Anca Alexandru, from the company’s Munich site, used mouse models to see whether different methods of inducing pyroGluAβ made a difference. She generated a transgenic mouse (TBA2.1) that expresses a secretory truncated Aβ missing two N-terminal amino acids. By two or three months old, these mice developed extracellular pyroGluAβ deposits, neuroinflammation, and severe neurodegeneration, Alexandru said, losing 35 percent of hippocampal neurons. These mice showed extreme motor problems as early as four to six weeks, making behavioral testing difficult. Alexandru and colleagues generated another mouse strain (APP-NLQ-10) that expresses full-length mutant human APP with the faster-cyclizing glutamine at position 3 of Aβ (normal Aβ has glutamate at that position). These mice modeled a later-onset, slower-progressing disease than TBA2.1, Alexandru said. At two to three months, they had significant intracellular Aβ and pyroGluAβ deposits, but no inflammation or degeneration in their brains. By 15 months, these mice carried a heavy load of pyroGluAβ and plaques and showed astrogliosis. The mice did not have motor problems, but demonstrated cognitive difficulties at a late age. Together, the results indicate that the subcellular localization of pyroGluAβ determines the type and severity of neuropathology, Alexandru said.
Vivian Hook of the University of California in San Diego also investigated pyroGluAβ secretion. She used primary cultures of neuronal-like chromaffin cells to show that various forms of Aβ, including pyroGluAβ, colocalize with secreted neuropeptides and neurotransmitters (such as galanin, somatostatin, dopamine, and epinephrine) in regulated secretory vesicles. These vesicles also contain full-length APP, β- and γ-secretases, and QC, indicating that the components necessary to process Aβ are present in these organelles.
Previous work has shown that QC not only injures neurons by producing pyroGluAβ, but also has a role in promoting inflammation. The enzyme acts on monocyte chemoattractant protein (MCP-1, also known as CCL2), making a pyroglutamate derivative that is stable and resists proteases. MCP-1 activates microglial migration and neuroinflammation, is upregulated in early AD, and has been found to contribute to degeneration in AD mouse models. Holger Cynis of Probiodrug described the discovery of an isoenzyme of QC that does not get secreted, but is confined to the Golgi apparatus inside cells. To dissect its role, Cynis and colleagues compared inflammation in QC knockout mice and isoQC knockout mice. In QC knockouts, they saw no difference in cyclized MCP-1 or monocyte counts, but in isoQC knockouts, both were sharply reduced. This suggests that isoQC controls the inflammatory response, while QC produces pyroGluAβ. This would appear to make QC a more attractive drug target.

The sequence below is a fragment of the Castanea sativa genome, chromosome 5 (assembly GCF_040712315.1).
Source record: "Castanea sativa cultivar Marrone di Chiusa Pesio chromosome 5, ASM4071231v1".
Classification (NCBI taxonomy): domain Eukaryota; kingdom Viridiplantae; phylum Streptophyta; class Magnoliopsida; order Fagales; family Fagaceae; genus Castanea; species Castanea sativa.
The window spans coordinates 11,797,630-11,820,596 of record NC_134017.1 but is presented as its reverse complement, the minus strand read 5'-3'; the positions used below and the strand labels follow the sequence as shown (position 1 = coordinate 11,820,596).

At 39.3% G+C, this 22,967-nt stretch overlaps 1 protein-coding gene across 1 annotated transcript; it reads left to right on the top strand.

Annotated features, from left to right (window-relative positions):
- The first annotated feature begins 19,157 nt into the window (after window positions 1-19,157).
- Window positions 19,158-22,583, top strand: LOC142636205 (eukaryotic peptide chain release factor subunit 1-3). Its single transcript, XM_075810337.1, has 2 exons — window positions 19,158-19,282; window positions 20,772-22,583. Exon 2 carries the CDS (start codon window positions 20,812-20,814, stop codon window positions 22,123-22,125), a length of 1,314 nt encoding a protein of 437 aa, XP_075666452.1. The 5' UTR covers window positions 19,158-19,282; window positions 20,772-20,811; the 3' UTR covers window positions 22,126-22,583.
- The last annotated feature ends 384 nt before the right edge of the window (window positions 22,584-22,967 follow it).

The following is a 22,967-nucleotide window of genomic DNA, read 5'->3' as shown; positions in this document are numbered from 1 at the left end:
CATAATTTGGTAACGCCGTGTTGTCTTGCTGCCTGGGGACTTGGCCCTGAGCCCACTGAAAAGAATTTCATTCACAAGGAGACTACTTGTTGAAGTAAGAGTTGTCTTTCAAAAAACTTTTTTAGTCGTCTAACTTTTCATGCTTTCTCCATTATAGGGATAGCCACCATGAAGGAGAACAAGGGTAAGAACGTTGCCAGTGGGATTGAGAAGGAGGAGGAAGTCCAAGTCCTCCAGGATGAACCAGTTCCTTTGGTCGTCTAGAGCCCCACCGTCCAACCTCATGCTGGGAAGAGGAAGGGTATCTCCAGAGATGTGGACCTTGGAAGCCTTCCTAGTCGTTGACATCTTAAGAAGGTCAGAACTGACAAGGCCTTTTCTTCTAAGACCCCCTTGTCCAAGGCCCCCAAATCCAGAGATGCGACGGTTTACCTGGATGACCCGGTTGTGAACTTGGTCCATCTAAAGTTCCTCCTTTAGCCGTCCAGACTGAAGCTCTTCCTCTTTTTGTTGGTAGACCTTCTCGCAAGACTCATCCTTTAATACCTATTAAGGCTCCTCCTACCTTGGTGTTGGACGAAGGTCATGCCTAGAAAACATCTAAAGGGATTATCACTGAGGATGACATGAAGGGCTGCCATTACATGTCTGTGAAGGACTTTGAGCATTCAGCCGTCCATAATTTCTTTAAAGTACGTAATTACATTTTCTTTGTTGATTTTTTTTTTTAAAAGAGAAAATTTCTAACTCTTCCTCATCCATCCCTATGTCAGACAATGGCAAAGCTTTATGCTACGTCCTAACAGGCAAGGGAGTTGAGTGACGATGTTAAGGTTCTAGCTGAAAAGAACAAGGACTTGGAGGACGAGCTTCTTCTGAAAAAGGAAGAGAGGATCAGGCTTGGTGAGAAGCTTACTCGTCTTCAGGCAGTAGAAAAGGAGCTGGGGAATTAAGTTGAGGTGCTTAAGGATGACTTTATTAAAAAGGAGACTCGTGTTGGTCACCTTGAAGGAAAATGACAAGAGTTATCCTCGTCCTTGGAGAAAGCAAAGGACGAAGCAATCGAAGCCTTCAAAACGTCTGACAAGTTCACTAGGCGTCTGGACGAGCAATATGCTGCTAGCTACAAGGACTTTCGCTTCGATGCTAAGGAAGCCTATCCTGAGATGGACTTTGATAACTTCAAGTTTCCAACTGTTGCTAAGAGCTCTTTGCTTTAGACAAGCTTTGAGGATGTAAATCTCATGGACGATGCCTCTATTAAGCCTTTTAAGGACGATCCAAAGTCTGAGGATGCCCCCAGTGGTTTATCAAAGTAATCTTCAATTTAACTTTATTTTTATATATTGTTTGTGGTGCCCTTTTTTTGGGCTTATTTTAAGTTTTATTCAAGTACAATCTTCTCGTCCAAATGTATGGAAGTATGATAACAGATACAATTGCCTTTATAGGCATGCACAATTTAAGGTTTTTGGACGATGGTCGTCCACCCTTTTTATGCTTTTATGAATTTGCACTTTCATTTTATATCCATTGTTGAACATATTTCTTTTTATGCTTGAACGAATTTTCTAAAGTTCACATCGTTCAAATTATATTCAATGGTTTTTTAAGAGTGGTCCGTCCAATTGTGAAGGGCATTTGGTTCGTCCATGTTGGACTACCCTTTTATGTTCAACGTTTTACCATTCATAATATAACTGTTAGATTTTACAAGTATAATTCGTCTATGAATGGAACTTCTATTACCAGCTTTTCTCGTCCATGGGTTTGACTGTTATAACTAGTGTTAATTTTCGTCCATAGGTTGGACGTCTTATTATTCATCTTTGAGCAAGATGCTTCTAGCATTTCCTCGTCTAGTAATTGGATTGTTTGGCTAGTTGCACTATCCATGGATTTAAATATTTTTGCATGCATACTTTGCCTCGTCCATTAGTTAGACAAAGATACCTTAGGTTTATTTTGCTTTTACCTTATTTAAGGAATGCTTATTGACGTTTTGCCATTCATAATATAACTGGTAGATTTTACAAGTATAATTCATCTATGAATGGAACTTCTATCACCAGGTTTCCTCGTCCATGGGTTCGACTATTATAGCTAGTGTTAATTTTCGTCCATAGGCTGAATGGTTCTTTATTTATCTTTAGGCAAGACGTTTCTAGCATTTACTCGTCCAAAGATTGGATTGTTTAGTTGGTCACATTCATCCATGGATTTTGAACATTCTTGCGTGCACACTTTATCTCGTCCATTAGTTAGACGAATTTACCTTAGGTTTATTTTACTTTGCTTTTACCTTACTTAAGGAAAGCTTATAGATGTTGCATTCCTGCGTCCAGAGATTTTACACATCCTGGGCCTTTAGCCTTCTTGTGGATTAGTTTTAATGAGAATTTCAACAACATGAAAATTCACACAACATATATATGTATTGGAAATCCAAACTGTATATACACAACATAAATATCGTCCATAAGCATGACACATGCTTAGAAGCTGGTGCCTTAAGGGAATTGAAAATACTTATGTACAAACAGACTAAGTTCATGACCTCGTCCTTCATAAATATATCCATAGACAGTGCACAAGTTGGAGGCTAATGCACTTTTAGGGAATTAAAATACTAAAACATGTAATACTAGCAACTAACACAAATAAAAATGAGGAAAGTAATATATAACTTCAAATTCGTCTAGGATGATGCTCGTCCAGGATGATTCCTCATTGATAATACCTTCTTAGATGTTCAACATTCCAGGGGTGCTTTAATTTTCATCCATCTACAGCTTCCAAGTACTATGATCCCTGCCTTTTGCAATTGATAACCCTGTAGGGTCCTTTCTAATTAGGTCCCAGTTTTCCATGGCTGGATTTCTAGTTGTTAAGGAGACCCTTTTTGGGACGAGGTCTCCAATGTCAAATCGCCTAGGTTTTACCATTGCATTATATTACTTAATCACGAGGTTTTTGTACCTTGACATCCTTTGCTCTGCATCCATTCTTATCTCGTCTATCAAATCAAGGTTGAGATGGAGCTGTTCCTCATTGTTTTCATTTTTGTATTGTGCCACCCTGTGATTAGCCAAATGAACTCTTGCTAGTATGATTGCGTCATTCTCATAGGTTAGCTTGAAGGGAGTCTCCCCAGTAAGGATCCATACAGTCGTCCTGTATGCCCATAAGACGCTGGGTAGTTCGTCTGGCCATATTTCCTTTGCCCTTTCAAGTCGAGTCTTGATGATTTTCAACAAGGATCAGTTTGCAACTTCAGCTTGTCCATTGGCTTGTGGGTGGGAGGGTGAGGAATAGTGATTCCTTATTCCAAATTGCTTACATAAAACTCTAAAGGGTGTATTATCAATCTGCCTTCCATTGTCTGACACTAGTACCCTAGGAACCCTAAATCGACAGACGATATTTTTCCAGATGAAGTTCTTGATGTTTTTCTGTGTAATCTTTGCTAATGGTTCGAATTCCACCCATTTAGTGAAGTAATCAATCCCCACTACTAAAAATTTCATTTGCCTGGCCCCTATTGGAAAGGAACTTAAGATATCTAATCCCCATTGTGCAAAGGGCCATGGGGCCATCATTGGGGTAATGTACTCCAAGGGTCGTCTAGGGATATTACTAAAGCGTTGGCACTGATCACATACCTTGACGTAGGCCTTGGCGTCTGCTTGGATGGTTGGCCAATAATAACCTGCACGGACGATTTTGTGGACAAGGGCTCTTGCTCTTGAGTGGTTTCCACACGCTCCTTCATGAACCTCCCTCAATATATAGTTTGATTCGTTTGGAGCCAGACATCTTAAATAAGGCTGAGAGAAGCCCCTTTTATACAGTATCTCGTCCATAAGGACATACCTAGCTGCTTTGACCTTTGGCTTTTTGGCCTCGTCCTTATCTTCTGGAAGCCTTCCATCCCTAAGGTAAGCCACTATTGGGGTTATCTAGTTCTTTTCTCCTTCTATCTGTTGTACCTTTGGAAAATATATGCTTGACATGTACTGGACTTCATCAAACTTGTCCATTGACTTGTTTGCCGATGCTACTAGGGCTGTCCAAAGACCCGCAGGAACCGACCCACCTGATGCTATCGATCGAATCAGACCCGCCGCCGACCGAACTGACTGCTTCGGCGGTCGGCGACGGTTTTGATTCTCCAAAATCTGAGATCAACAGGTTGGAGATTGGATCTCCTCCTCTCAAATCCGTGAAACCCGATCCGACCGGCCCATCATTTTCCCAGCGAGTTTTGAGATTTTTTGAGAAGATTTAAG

Dissecting Molecular Mechanisms
One of the burning questions about pyroGluAβ is how it inflicts its harm. A talk by Justin Nussbaum, who works in the laboratory of George Bloom at the University of Virginia in Charlottesville, provided clues to the mechanisms of pyroGluAβ toxicity. The laboratory receives research support from Probiodrug. Nussbaum treated primary cortical neuron cultures with synthetic pyroGluAβ and conventional Aβ42, and found that pyroGluAβ poisoned cells at a fivefold lower concentration than did Aβ42. When Nussbaum mixed pyroGluAβ with a 19-fold excess of Aβ42 during oligomer formation, however, he achieved a mixture that was 10- to 50-fold more deadly to neurons than either peptide alone. Mixed oligomers of Aβ continued to promote the formation of toxic Aβ species even in the absence of pyroGluAβ, Nussbaum said, suggesting a prion-like propagation mechanism. Intriguingly, the toxicity of Aβ mixtures depended on the presence of tau, as neuronal cultures from tau knockout mice remained healthy at Aβ concentrations that killed normal neurons within 24 hours. This jibes with previous AD research showing that tau acts downstream of Aβ (see ARF related news story on Götz et al., 2001 and Lewis et al., 2000 and ARF related news story on Roberson et al., 2007).
Edging Toward Therapy
If pyroGluAβ does seed oligomers and Aβ protofibrils, then preventing pyroGluAβ production would be a logical therapeutic intervention. Probiodrug is pursuing a small molecule drug-discovery program for inhibitors of QC, Demuth said. They have synthesized and tested more than 1,300 compounds for their ability to specifically bind and inhibit QC and isoQC, and are identifying promising candidates. Demuth said he hopes for Phase 1 trials next year.
Researchers led by Cynthia Lemere at Brigham and Women’s Hospital are collaborating with researchers at Probiodrug to look at using the immune system to inhibit pyroGluAβ formation. First author Jeffrey Frost presented a poster describing a passive immunization study in two-year-old APP/PS1ΔE9 mice. Weekly injections of 200 micrograms of a monoclonal anti-pyroGluAβ antibody for seven weeks slashed total Aβ by 25 percent and fibrillar Aβ deposits by 50 percent in the hippocampus. Similar results were obtained in 3xTg AD mice, as described in a poster by first author Qiaoqiao Shi. The researchers are now testing prevention by means of passive immunization in younger AD mice, as well as examining the effects of active immunization in J20 mice. They plan to compare the effects of vaccination with pyroGluAβ versus Aβ40 and 42.—Madolyn Bowman Rogers.